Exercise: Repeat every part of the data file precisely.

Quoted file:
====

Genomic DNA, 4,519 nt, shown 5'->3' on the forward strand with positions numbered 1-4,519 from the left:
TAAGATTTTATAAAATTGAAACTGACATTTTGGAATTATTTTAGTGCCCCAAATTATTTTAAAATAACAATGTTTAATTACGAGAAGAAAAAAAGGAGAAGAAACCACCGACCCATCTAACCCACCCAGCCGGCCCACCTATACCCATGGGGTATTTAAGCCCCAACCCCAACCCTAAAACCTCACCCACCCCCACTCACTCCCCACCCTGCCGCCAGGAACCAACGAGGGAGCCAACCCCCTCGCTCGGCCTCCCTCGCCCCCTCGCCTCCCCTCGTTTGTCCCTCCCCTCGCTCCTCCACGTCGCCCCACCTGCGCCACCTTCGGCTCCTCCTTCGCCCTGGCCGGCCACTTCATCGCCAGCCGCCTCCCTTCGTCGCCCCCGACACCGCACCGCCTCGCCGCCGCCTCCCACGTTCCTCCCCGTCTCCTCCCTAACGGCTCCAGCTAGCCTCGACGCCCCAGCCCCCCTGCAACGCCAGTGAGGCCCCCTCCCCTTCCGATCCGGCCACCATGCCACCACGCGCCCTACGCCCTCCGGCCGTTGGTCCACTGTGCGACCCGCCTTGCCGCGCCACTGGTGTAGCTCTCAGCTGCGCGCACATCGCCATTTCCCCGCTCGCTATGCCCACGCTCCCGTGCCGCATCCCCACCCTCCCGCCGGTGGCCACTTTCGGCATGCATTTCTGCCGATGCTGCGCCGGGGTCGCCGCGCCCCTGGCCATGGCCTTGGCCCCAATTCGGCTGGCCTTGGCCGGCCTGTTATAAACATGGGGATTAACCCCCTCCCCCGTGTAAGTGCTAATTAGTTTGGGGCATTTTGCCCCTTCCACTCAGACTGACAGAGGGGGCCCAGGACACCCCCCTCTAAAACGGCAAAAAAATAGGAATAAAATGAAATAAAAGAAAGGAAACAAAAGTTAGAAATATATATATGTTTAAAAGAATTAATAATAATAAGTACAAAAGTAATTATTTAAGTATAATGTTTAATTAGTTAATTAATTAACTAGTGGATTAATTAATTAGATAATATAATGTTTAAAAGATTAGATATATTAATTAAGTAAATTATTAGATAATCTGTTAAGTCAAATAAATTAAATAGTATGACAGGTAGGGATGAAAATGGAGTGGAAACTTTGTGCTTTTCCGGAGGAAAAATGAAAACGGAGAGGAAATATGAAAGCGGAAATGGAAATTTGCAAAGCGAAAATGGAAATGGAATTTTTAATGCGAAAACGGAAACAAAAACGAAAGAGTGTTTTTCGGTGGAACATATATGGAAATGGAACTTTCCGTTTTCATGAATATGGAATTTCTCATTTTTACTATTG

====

Genomic DNA, 4,519 nt, shown 5'->3' on the forward strand with positions numbered 1-4,519 from the left:
TAAGATTTTATAAAATTGAAACTGACATTTTGGAATTATTTTAGTGCCCCAAATTATTTTAAAATAACAATGTTTAATTACGAGAAGAAAAAAAGGAGAAGAAACCACCGACCCATCTAACCCACCCAGCCGGCCCACCTATACCCATGGGGTATTTAAGCCCCAACCCCAACCCTAAAACCTCACCCACCCCCACTCACTCCCCACCCTGCCGCCAGGAACCAACGAGGGAGCCAACCCCCTCGCTCGGCCTCCCTCGCCCCCTCGCCTCCCCTCGTTTGTCCCTCCCCTCGCTCCTCCACGTCGCCCCACCTGCGCCACCTTCGGCTCCTCCTTCGCCCTGGCCGGCCACTTCATCGCCAGCCGCCTCCCTTCGTCGCCCCCGACACCGCACCGCCTCGCCGCCGCCTCCCACGTTCCTCCCCGTCTCCTCCCTAACGGCTCCAGCTAGCCTCGACGCCCCAGCCCCCCTGCAACGCCAGTGAGGCCCCCTCCCCTTCCGATCCGGCCACCATGCCACCACGCGCCCTACGCCCTCCGGCCGTTGGTCCACTGTGCGACCCGCCTTGCCGCGCCACTGGTGTAGCTCTCAGCTGCGCGCACATCGCCATTTCCCCGCTCGCTATGCCCACGCTCCCGTGCCGCATCCCCACCCTCCCGCCGGTGGCCACTTTCGGCATGCATTTCTGCCGATGCTGCGCCGGGGTCGCCGCGCCCCTGGCCATGGCCTTGGCCCCAATTCGGCTGGCCTTGGCCGGCCTGTTATAAACATGGGGATTAACCCCCTCCCCCGTGTAAGTGCTAATTAGTTTGGGGCATTTTGCCCCTTCCACTCAGACTGACAGAGGGGGCCCAGGACACCCCCCTCTAAAACGGCAAAAAAATAGGAATAAAATGAAATAAAAGAAAGGAAACAAAAGTTAGAAATATATATATGTTTAAAAGAATTAATAATAATAAGTACAAAAGTAATTATTTAAGTATAATGTTTAATTAGTTAATTAATTAACTAGTGGATTAATTAATTAGATAATATAATGTTTAAAAGATTAGATATATTAATTAAGTAAATTATTAGATAATCTGTTAAGTCAAATAAATTAAATAGTATGACAGGTAGGGATGAAAATGGAGTGGAAACTTTGTGCTTTTCCGGAGGAAAAATGAAAACGGAGAGGAAATATGAAAGCGGAAATGGAAATTTGCAAAGCGAAAATGGAAATGGAATTTTTAATGCGAAAACGGAAACAAAAACGAAAGAGTGTTTTTCGGTGGAACATATATGGAAATGGAACTTTCCGTTTTCATGAATATGGAATTTCTCATTTTTACTATTG